Abstract

It is safe to suggest that every medical student in their clinical years (and certainly every doctor) should be able to act alone in emergency situations and with limited resources. This includes supporting life functions, performing diagnostic procedures, establishing a clinical diagnosis, and/or initiating treatment. However, medical school curricula do not always cater for such demands. Lumbar puncture is a basic procedure performed routinely in emergency departments, neurology wards and elsewhere in hospitals. Medical students, however, do not usually get the chance to perform lumbar punctures during their basic training. In fact, Australian and New Zealand medical students seem to get the least exposure when compared to other students in other developed countries. This article examines the current status of medical students performing lumbar punctures around the world, and the ethical considerations around this issue.

Aim

Method

Results

Conclusion

Author Information

Yassar A S Alamri, Medical Student, University of Otago, Christchurch

Acknowledgements

Correspondence

Yassar A S Alamri, New Zealand Brain Research Institute, 66 Stewart Street, Christchurch 8011, New Zealand.

Correspondence Email

yassar.alamri@vanderveer.org.nz

Competing Interests

None declared.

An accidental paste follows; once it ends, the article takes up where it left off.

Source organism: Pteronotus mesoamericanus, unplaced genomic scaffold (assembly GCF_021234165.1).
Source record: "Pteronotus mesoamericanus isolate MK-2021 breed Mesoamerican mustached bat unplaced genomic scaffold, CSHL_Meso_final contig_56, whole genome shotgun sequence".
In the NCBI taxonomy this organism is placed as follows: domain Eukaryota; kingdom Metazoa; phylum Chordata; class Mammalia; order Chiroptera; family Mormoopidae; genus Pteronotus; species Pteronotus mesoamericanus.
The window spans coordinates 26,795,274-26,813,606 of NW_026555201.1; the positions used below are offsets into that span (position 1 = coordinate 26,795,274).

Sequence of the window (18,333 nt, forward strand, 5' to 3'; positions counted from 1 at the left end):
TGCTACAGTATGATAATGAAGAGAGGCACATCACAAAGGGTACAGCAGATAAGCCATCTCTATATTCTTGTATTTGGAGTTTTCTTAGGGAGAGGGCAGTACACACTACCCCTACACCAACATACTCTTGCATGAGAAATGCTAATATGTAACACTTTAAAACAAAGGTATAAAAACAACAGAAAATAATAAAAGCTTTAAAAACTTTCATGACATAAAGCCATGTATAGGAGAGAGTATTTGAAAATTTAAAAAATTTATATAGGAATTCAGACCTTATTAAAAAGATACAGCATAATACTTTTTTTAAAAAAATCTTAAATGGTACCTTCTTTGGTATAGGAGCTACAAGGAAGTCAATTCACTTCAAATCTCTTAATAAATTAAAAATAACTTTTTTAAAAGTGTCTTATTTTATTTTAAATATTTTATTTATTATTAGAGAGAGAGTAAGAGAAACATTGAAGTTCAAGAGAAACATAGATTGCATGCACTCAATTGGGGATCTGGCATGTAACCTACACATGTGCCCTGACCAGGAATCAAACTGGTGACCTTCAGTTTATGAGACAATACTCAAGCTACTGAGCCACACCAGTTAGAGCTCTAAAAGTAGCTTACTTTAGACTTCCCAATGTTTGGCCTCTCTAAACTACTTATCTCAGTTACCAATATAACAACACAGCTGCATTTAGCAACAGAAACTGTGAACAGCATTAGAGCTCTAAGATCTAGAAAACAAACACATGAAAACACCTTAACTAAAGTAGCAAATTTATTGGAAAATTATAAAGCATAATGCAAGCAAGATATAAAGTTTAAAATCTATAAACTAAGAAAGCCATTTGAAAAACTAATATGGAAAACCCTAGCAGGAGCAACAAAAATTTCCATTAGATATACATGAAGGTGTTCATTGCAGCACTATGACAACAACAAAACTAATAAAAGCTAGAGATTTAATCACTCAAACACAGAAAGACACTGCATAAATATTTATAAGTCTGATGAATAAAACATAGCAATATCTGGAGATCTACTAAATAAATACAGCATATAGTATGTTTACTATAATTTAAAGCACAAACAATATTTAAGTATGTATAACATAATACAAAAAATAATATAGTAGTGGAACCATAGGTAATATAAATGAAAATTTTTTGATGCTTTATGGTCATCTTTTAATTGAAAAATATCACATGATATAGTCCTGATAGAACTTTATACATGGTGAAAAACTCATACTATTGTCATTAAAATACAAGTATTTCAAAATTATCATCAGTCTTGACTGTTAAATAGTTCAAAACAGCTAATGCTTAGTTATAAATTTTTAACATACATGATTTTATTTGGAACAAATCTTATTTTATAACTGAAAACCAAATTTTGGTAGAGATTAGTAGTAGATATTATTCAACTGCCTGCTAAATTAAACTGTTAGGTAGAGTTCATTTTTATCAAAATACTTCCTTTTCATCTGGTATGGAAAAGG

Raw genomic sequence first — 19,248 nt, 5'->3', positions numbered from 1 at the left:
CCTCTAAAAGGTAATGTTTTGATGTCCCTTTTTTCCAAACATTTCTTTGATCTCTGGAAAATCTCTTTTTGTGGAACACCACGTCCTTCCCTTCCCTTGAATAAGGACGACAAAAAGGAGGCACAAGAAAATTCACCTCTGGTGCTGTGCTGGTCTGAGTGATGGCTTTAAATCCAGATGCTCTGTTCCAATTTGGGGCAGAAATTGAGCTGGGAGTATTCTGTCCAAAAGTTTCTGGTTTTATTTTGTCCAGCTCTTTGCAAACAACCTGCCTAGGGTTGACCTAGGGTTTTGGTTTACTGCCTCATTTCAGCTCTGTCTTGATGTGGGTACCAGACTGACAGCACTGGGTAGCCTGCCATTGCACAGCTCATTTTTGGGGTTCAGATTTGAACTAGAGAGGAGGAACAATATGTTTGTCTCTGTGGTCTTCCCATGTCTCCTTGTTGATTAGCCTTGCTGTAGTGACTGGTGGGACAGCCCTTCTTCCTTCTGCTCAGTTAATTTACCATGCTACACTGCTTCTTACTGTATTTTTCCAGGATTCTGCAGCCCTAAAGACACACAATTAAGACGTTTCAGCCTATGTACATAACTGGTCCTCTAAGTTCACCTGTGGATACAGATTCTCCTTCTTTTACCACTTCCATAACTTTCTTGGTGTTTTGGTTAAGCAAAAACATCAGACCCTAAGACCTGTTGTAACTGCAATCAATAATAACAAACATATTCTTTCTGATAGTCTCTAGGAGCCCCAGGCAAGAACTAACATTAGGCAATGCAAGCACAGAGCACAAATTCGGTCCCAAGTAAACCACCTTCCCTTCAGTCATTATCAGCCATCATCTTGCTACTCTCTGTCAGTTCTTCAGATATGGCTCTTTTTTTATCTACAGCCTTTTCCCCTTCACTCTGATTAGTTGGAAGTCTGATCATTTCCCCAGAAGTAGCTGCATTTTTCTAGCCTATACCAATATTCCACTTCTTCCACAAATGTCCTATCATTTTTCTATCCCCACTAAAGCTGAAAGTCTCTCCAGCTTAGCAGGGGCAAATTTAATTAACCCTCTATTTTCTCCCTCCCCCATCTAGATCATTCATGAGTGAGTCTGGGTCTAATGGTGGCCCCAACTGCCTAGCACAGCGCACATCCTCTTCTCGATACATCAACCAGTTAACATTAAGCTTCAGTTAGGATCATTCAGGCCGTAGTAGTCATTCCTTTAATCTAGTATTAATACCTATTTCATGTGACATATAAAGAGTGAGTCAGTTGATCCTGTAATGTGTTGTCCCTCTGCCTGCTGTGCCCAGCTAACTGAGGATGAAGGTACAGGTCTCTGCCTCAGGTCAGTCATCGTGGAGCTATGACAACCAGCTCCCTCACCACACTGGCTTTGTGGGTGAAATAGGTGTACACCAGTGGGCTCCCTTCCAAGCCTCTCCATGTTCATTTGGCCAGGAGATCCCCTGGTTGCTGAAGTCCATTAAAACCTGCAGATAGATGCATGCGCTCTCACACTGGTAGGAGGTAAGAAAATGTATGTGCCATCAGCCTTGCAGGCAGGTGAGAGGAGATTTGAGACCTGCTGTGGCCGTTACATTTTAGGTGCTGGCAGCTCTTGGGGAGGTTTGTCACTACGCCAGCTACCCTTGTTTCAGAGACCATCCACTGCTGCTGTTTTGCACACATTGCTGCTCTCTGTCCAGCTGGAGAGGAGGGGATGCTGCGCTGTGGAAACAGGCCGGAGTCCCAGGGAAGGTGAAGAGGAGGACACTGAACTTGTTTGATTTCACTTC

Lammers RL, Temple KJ, Wagner MJ, Ray D. Competence of new emergency medicine residents in the performance of lumbar punctures. Acad Emerg Med. 2005 Jul;12(7):622-8.Hunskaar S, Seim SH. Medical students' experiences in medical emergency procedures upon qualification. Med Educ. 1985 Jul;19(4):294-8.Perez E, Rabrich J, Shah KH. Medical student procedures and attending faculty exposure. Emerg Med J. Jun 1.Wu EH, Elnicki DM, Alper EJ, et al. Procedural and interpretive skills of medical students: experiences and attitudes of third-year students. Acad Med. 2006 Oct;81(10 Suppl):S48-51.Wu EH, Elnicki DM, Alper EJ, et al. Procedural and interpretive skills of medical students: experiences and attitudes of fourth-year students. Acad Med. 2008 Oct;83(10 Suppl):S63-7.Coberly L, Goldenhar LM. Ready or not, here they come: acting interns' experience and perceived competency performing basic medical procedures. J Gen Intern Med. 2007 Apr;22(4):491-4.Aloia JF, Esswein AJ, Weissman MB. House staff performance of the lumbar puncture as a measure of clinical skills teaching. J Med Educ. 1977 Aug;52(8):689-90.Elnicki DM, Shumway JM, Halbritter KA, Morris DK. Interpretive and procedural skills of the internal medicine clerkship: performance and supervision. South Med J. 1996 Jun;89(6):603-8.Elnicki DM, van Londen J, Hemmer PA, et al. U.S. and Canadian internal medicine clerkship directors' opinions about teaching procedural and interpretive skills to medical students. Acad Med. 2004 Nov;79(11):1108-13.Core Committee IfIME. Global minimum essential requirements in medical education. Med Teach. 2002 Mar;24(2):130-5.Chu TS, Chang SC, Hsieh BS. The learning of 7th year medical students at internal medical--evaluation by logbooks. Ann Acad Med Singapore. 2008 Dec;37(12):1002-7.Association of American Medical Colleges. Learning objectives for medical student education-Guidelines for medical schools: Report I of the Medical School Objectives Project. Acad Med. 1999;74:13-8.Bruhn JG, Epstein BS, Burnap TK. Senior medical students' knowledge of and attitudes toward anesthesiology in ten medical schools. Anesthesiology. 1973 Jul;39(1):94-103.Fincher RM, Lewis LA. Learning, experience, and self-assessment of competence of third-year medical students in performing bedside procedures. Acad Med. 1994 Apr;69(4):291-5.Rolfe IE, Pearson S, Sanson-Fisher RW, Ringland C. Identifying Medical School Learning Needs: A Survey of Australian Interns. Education for Health. 2001;14(3):395-404.Fink J, Parkin P, Inglis S, et al. Skill Development Package: Lumbar Puncture. In: Canterbury District Health Board CSU, editor.2003.Tordoff R. The Experience of Rural Medical Students in New Zealand. Dunedin: University of Otago; 2008.Agrawal CS, Agrawal S, Sharma S. Perception of final-year medical students about skills attainment in a new medical school of Nepal. Nepal Med Coll J. 2005 Jun;7(1):58-61.Williams CT, Fost N. Ethical considerations surrounding first time procedures: a study and analysis of patient attitudes toward spinal taps by students. Kennedy Inst Ethics J. 1992 Sep;2(3):217-31.Lenchus JD. End of the \"see one, do one, teach one\" era: the next generation of invasive bedside procedural instruction. J Am Osteopath Assoc. Jun;110(6):340-6.Graber MA, Wyatt C, Kasparek L, Xu Y. Does simulator training for medical students change patient opinions and attitudes toward medical student procedures in the emergency department? Acad Emerg Med. 2005 Jul;12(7):635-9.Graber MA, Pierre J, Charlton M. Patient opinions and attitudes toward medical student procedures in the emergency department. Acad Emerg Med. 2003